By Floyd McKay, July 28, 2014, Crosscut
It’s all about the trains. Again.
Much of the Northwest’s discussion of proposals to export coal to China has focused on the potential problems from transporting coal across the region by rail to proposed shipping facilties near Bellingham, Longview and in Oregon. And the trains are the big issue in the latest of a spate of reports on the potential impact of the region’s largest coal-export terminal, proposed at Cherry Point north of Bellingham by SSA Marine, the Seattle-based international terminal operator.
Gateway Pacific Terminal’s jobs and spending would benefit Whatcom County, which includes Bellingham, rather than the central Puget Sound area, a consulting firm told the Puget Sound Regional Council (PSRC) last week, the first of several conclusions in a $105,000 study commissioned in March 2013.
The report by PFM Group, based in Philadelphia, consolidates several previous studies but also adds a concentration on the populous Central Sound region for the PSRC. The regional council is made up of elected leaders from governments in King, Pierce, Snohomish and Kitsap counties,
The operative phrase in the 235-page document is, “it depends.”
Primarily, it depends on how the region’s major railroad, BNSF, responds to the challenge of adding 18 coal trains a day to a rail system that is already heavily burdened in key spots and expecting added growth — even without coal — including from crude oil out of North Dakota, like that carried by a train that derailed in Seattle on Thursday.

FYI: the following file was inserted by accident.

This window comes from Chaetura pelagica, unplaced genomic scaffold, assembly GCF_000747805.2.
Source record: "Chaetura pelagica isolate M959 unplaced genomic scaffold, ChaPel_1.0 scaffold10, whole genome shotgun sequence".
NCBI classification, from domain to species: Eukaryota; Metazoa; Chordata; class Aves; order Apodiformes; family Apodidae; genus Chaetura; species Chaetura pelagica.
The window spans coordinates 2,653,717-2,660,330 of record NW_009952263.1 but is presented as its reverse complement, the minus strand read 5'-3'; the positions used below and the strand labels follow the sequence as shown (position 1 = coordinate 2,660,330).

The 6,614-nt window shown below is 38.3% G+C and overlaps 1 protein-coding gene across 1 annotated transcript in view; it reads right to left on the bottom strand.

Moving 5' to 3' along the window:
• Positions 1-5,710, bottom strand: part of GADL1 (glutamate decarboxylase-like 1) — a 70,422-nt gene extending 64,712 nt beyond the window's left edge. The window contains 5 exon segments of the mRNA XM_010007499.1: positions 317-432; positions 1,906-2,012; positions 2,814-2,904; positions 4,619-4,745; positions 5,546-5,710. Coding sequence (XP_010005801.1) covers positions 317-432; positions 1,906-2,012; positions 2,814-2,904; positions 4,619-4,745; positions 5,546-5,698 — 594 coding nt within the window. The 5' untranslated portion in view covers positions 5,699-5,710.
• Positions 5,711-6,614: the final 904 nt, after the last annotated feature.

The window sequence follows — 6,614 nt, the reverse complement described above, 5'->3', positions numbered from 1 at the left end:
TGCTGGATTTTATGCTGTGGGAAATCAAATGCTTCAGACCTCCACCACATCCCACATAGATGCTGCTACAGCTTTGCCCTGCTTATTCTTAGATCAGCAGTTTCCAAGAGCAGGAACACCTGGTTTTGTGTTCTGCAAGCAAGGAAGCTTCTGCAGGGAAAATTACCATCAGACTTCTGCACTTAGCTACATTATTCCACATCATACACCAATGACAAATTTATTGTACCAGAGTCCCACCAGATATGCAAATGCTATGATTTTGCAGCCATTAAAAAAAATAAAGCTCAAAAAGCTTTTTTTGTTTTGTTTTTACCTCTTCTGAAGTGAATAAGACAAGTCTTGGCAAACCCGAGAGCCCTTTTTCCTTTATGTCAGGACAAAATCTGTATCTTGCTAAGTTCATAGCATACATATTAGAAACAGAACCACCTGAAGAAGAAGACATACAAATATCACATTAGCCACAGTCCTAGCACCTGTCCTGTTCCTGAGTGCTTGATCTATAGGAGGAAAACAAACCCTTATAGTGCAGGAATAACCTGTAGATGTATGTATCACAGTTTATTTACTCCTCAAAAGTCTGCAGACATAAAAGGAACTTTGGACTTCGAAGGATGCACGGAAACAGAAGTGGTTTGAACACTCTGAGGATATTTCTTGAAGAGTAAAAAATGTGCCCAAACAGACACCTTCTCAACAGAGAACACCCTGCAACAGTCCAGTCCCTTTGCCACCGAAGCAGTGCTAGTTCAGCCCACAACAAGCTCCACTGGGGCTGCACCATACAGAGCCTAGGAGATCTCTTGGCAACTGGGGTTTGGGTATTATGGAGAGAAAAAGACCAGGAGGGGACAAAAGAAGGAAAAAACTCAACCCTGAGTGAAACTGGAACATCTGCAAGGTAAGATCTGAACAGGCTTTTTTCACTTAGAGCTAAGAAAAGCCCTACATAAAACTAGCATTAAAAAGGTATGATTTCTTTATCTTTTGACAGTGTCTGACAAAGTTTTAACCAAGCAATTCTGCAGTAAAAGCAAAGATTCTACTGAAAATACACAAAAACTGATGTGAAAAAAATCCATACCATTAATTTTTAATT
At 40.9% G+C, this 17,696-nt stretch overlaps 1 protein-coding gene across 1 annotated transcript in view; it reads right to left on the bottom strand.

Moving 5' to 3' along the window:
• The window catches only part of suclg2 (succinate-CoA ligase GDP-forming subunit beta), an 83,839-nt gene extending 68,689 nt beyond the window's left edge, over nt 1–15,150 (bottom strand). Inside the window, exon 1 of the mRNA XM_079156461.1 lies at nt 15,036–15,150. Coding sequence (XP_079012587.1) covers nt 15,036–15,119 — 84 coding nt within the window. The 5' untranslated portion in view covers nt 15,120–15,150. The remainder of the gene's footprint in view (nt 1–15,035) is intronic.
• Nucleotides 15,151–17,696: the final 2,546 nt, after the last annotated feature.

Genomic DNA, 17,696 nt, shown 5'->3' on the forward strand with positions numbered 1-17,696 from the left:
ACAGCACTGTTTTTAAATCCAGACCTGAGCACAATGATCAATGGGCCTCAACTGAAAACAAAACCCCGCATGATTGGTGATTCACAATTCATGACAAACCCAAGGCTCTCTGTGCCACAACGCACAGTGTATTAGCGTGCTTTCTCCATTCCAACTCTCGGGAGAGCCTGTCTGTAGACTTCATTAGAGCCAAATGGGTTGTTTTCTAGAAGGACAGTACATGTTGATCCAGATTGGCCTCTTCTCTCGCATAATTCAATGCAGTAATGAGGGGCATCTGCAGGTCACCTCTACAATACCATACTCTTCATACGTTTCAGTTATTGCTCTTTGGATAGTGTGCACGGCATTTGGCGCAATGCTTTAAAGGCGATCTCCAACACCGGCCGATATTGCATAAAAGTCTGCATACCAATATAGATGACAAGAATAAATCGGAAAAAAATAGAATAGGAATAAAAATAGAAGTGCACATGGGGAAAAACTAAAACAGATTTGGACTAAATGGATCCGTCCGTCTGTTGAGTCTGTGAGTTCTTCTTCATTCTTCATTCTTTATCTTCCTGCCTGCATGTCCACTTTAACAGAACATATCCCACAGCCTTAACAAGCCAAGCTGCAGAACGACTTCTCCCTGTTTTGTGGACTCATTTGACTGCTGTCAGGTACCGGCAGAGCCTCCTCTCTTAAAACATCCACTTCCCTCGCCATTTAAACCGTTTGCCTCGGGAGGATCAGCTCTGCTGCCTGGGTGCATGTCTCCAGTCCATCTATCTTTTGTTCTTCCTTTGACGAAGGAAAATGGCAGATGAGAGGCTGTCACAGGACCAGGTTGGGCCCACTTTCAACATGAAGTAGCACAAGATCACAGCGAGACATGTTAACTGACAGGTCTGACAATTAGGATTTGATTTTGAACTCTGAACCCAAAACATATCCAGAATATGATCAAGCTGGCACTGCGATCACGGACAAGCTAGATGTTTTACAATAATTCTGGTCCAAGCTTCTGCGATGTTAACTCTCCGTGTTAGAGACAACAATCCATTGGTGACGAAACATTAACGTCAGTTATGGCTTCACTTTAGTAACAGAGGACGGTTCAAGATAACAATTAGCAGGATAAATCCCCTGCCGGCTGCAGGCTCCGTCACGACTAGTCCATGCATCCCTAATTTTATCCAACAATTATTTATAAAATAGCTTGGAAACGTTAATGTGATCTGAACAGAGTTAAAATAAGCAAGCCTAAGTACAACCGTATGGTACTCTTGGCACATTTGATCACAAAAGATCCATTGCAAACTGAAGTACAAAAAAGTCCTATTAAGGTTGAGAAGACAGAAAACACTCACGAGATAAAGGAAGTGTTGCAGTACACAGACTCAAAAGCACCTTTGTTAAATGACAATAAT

“The degree to which additional train volume will affect rail freight capacity depends on both the precise routing of the trains and BNSF’s efforts to increase capacity to meet increased demand,” the report notes, spelling out ways the rail system could work for better — or worse — in the region.
If BNSF lives up to promises that it can handle the challenge, that would benefit the area’s ports and attract more business, as SSA Marine and the Port of Seattle believe. Of particular interest is triple-tracking or additional sidings at the Port of Seattle.
The PFM Group quotes from a 2012 promise to then-Gov. Chris Gregoire from BNSF Chairman Matt Rose, “I want to assure you that BNSF will ensure that we have adequate capacity to handle current and future freight and passenger volumes.” BNSF maintains that posture.
The report by PFM adds a caveat, however: “BNSF may meet the projected increase in demand for additional rail capacity as long as it is profitable for them to do so.” The report added, “In February 2014, BNSF announced planned capital investments of $5 billion nationally during the calendar year — approximately a $1 billion increase over 2013 capital expenditures. More than $900 million of the $5 billion capital plan is for expansion and maintenance in the Northern Corridor — stretching from Chicago to the Pacific Northwest.”
The downside — if BNSF is unable to adequately increase capacity — could hurt regional businesses that ship by rail. The report warns, “With constrained capacity, BNSF might focus on the most profitable cargo, potentially affecting shippers of other cargo in ways that are unknown at this time. Smaller customers could find it harder to transport goods by rail and gain access to the region’s ports. The region’s ports could experience changes in commodities and freight volume depending upon the relative profitability of each type of goods.”